On Saturday, January 26th, the C&C debate team went to a debate tournament at NEST+M, on the Lower East Side. They debated four different propositions: “John Brown was morally justified,” “Websites should be held responsible for user-created data that they host,” “New York City should open supervised injection sites,” and “The US should substantially increase funding for space exploration.” Lucy McAllister-Nevins, XIs J, placed the highest out of any C&C student, and came in 6th place in the tournament. C&C will advance to the debate championships.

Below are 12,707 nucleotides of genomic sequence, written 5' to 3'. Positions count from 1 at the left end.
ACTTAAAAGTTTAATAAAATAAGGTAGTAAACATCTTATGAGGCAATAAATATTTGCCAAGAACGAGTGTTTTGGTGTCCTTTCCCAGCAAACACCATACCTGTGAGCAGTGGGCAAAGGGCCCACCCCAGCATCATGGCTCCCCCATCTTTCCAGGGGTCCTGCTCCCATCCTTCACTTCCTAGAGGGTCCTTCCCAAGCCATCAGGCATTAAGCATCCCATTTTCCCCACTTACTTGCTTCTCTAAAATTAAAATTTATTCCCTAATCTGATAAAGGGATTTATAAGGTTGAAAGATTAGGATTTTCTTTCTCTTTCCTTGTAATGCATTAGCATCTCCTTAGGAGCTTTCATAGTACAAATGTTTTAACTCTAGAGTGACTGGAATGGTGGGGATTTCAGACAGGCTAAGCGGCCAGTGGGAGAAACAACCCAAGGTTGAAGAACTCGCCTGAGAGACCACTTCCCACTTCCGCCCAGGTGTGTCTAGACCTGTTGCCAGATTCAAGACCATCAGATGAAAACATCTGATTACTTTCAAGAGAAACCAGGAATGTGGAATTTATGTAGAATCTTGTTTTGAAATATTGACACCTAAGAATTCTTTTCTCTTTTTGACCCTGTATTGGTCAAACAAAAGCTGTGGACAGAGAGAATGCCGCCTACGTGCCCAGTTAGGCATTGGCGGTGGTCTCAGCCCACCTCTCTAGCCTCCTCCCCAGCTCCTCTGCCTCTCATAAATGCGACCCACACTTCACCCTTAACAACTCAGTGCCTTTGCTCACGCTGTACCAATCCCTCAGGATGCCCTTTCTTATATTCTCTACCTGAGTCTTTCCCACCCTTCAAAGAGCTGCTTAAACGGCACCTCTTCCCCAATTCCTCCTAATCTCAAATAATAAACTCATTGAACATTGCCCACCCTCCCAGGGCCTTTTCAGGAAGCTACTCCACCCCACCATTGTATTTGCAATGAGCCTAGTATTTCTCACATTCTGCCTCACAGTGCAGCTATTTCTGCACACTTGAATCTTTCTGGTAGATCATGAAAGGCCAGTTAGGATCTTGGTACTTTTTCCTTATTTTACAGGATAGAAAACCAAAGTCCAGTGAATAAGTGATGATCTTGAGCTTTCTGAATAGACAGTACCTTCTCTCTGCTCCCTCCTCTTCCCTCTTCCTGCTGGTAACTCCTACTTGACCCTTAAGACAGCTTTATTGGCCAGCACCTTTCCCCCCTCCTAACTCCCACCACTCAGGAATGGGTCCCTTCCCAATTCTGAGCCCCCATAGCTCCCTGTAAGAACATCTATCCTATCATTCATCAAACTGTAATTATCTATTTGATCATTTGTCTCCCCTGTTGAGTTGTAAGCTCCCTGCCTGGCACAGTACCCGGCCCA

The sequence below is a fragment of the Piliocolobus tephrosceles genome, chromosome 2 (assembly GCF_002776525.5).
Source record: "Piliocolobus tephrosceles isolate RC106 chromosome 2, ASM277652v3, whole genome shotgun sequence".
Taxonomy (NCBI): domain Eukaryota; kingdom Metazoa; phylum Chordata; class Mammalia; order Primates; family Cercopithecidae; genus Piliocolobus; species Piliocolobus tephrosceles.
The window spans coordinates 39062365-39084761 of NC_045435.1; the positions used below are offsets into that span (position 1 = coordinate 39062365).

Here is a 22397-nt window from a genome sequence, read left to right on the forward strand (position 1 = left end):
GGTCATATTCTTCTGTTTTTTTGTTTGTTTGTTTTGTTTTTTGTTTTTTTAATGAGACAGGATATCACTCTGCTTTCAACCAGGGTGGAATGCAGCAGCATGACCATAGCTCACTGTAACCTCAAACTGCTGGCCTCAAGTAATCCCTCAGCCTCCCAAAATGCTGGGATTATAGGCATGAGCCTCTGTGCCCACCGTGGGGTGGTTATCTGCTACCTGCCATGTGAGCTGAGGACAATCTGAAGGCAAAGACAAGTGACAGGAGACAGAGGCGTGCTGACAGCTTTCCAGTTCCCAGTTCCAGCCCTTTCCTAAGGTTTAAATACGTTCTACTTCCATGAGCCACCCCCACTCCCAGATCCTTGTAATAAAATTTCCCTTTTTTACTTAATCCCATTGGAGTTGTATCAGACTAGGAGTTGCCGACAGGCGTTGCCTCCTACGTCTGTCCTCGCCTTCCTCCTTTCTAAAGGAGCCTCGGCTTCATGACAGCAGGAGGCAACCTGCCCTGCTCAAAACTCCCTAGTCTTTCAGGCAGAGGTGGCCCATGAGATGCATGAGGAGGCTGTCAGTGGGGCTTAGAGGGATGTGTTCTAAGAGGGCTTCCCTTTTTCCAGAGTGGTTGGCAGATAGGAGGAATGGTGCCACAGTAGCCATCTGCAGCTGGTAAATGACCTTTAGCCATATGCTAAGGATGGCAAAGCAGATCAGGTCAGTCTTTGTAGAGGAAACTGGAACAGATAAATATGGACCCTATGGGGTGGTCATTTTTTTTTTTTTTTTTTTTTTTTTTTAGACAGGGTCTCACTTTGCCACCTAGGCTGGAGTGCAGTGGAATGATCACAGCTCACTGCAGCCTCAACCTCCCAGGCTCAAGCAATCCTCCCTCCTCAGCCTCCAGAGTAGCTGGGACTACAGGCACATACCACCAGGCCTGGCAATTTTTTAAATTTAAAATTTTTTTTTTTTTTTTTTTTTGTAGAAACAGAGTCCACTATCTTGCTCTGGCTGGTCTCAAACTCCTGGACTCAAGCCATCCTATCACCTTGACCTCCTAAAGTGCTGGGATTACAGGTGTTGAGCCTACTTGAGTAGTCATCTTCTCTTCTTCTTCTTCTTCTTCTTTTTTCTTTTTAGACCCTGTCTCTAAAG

Debate is one of C&C’s most popular add ins. On Mondays, Tuesdays, and Thursdays, debate is run by Sarah Whittier, XIIsS teacher. It shows first timers how to debate, while it gives experienced debaters time to practice and improve. “Debate can also help get you into high schools. I mean, I know some people that go to debate just for the high school stuff,” said Felix Gaddie, XIIIs. “But I go because debate is fun.” Not only is debate one of the most popular add ins at C&C, it is also one of the most difficult. To be a good debater students have to be good at public speaking, research, thinking on their feet, and especially organization. Students will debate on such propositions as “Prison should focus on reform instead of punishment” and “New York City mosques should be used as polling stations,” to challenge themselves by thinking on either side of the argument. Max Beyer and Felix Gaddie, XIIIs, have been going to Debate for three years. “When I first did debate, I realized that I was actually learning to do all these important things, and getting better at public speaking,” said Max. They are some of the most experienced debaters in the afterschool program, as they have not only been participating in the class, but going to debate tournaments outside of C&C. Though many people go to debate, only eight or nine kids go to debate tournaments. To actually compete, students have to be confident in their abilities to debate, and they must do meticulous research on the topics of the debates beforehand. These tournaments are often pretty far away from the school, too. While some are just downtown, others are an hour away in New Jersey. For example, the next debate tournament is on March 9th in Tarrytown, NY. That is about an hour to an hour and a half away depending on traffic. On top of that, these tournaments can last up to eight or nine hours. These tournaments require a lot of dedication to attend. But debate tournaments can sometimes be frustrating. One thing that some students seem to get upset about is the judging system in debate. In a debate tournament, a judge will give speakers a certain number of points based on how well they did. Usually the points given are somewhere in between 70 and 80. Average speakers might be given 73 or 74 points while better speakers are given 76s, 77s or higher. But some judges tend to be a bit more generous than others. This difference can cause issues because getting a more generous judge or a more sparing judge will affect the outcome of the debate no matter how well a student performs. Benjamin Squires, XIs, said, “It depends on who the judge is. Sometimes it is even a bit easier to debate if the judge is a high school debater or a debate coach. They fairly judge people and even help the students with tips. But when parents judge, a lot of the time they don’t care about debate as much, and they can be pretty biased.”